“Movement is medicine”
When was the last time you asked yourself “how well do I move?”
Movement skills are often a forgotten step in health and fitness. The usual thought process of an individual participating in a sport goes something like this. First comes the medical check: “Am I fit and healthy with no medical conditions or injuries to stop me exercising?” If this is a pass, then it’s straight into exercise with the focus on quantity, rather than quality. How far/fast can I run? How much weight can I lift?
The lack of attention to movement skills even occurs in skill based sports such as tennis or football. While the highly movement based, sport specific skills are honed, the more fundamental movement skills are often forgotten. For example a tennis player may be able to hit a killer forehand. If however they are hitting the ball from an unstable position with poor joint alignment, the ability to move effectively for the next shot may be impaired, and extra stress will be placed on the joints, leading to excess wear and tear.
The same happens in institutions that physically test their recruits such as the police force. First the recruits take a medical test, and if they are fit they are put straight into quantitative tests such as lifting, carrying, running, timed obstacles etc. Movement skills are almost entirely neglected.
What is missing in these situations is the fundamental step of asking “do I have the movement skills, co-ordination and motor control to do the tasks I aim to do?” It is normal for people to play sports, lift weights, run, or perform a physically demanding job for years and only focus on the quantity and not the quality of what they do.
So if people can carry out these activities, often to a high standard, why worry about movement skills?
We evolved to move
A little history will help to put things into context. Our bodies evolved to move. Before modern life developed, we relied on our bodies to run, climb, hunt, throw and more, all just to stay alive. Over the last few thousand years, our society has changed unimaginably, yet we are still stuck with the same prehistoric bodies that our ancestors had.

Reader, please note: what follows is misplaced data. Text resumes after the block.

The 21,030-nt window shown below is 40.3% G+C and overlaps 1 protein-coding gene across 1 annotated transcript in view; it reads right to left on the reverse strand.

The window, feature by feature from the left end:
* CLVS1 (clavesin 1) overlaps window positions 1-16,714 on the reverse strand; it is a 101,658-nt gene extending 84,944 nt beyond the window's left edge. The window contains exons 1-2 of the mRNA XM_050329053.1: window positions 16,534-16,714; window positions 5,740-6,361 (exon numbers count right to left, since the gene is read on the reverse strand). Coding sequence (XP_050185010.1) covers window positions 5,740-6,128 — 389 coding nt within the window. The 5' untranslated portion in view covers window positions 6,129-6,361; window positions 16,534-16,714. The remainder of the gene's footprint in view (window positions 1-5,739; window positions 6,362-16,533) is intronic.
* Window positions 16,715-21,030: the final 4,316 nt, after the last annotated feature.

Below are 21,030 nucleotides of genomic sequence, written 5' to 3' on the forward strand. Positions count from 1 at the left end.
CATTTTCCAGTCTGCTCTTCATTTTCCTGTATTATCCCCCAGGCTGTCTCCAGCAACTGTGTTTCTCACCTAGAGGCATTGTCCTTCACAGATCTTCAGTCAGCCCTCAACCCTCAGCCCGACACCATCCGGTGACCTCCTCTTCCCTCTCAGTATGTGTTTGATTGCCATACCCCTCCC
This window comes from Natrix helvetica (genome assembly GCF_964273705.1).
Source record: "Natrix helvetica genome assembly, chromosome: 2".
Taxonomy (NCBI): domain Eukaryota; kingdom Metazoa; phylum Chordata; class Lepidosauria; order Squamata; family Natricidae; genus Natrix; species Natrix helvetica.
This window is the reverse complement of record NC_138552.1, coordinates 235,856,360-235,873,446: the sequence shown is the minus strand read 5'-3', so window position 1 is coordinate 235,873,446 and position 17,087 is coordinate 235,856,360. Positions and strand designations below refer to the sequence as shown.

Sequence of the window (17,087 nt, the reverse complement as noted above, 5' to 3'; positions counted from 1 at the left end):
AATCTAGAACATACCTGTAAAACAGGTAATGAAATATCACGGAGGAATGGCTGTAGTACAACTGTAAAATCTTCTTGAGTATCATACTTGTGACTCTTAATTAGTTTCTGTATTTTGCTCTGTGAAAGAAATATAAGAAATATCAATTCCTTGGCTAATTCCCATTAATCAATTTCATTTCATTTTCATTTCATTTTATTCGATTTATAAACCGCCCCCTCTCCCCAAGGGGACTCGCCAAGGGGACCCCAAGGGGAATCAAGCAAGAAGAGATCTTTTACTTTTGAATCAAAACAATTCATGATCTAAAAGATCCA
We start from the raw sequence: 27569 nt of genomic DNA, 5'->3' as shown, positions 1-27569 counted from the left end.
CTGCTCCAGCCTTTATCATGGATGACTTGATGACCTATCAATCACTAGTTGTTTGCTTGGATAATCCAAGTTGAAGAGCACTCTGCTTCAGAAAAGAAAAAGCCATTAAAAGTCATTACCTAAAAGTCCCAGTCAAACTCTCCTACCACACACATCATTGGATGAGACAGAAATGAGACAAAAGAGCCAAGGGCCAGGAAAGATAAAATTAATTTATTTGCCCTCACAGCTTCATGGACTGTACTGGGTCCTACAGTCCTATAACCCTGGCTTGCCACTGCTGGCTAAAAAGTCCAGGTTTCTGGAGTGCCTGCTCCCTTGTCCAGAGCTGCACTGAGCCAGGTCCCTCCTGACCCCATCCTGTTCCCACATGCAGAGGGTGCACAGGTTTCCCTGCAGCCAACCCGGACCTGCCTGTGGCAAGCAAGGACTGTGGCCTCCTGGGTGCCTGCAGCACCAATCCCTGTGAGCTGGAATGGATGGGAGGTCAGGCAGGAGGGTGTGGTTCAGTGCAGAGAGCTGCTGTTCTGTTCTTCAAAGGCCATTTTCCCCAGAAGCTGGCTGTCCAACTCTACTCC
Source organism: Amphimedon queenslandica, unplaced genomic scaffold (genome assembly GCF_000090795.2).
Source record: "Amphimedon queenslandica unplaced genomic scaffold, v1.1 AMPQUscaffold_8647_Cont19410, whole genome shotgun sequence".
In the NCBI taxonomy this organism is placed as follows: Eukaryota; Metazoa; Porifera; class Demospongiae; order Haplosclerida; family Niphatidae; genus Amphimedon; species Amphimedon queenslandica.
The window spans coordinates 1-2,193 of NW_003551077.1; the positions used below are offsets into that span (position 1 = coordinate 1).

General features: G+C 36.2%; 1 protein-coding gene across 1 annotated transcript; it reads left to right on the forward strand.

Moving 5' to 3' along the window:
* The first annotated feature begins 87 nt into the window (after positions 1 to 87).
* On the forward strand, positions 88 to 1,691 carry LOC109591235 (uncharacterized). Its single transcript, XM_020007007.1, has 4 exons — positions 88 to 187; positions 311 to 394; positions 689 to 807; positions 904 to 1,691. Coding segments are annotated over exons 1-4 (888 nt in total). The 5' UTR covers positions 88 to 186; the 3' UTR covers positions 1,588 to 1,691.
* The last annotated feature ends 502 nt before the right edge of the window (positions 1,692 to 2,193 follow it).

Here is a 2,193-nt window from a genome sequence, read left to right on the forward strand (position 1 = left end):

Over the largest stretch of our evolution, there was no such thing as a flat road or pavement. We didn’t live in buildings with even floors and uniform stairs – we had an infinitely variable landscape to contend with on a daily basis. We didn’t have the luxury of being able to spend the majority of our day engaged in sedentary activities (ie sitting) – we were forced to be constantly on the move to ensure our survival. We didn’t have the option to have food delivered to our door in convenient packages – we had to explore our environment to hunt unpredictable prey and forage in a multitude of different ways. Now that modern society has taken away this constant stimulation from movement, our bodies can start to fail on many levels. Our nervous system starts to misfire, making muscles appear weak or inactive. This in turn can affect balance and stability, resulting in excess stress being placed on tissues that aren’t as well suited to take that stress. Co-ordination skills can become seriously impaired, meaning we lack the confidence and fluidity that comes with good movement. This can make our movements inefficient and put our joints in compromised situations where they risk injury.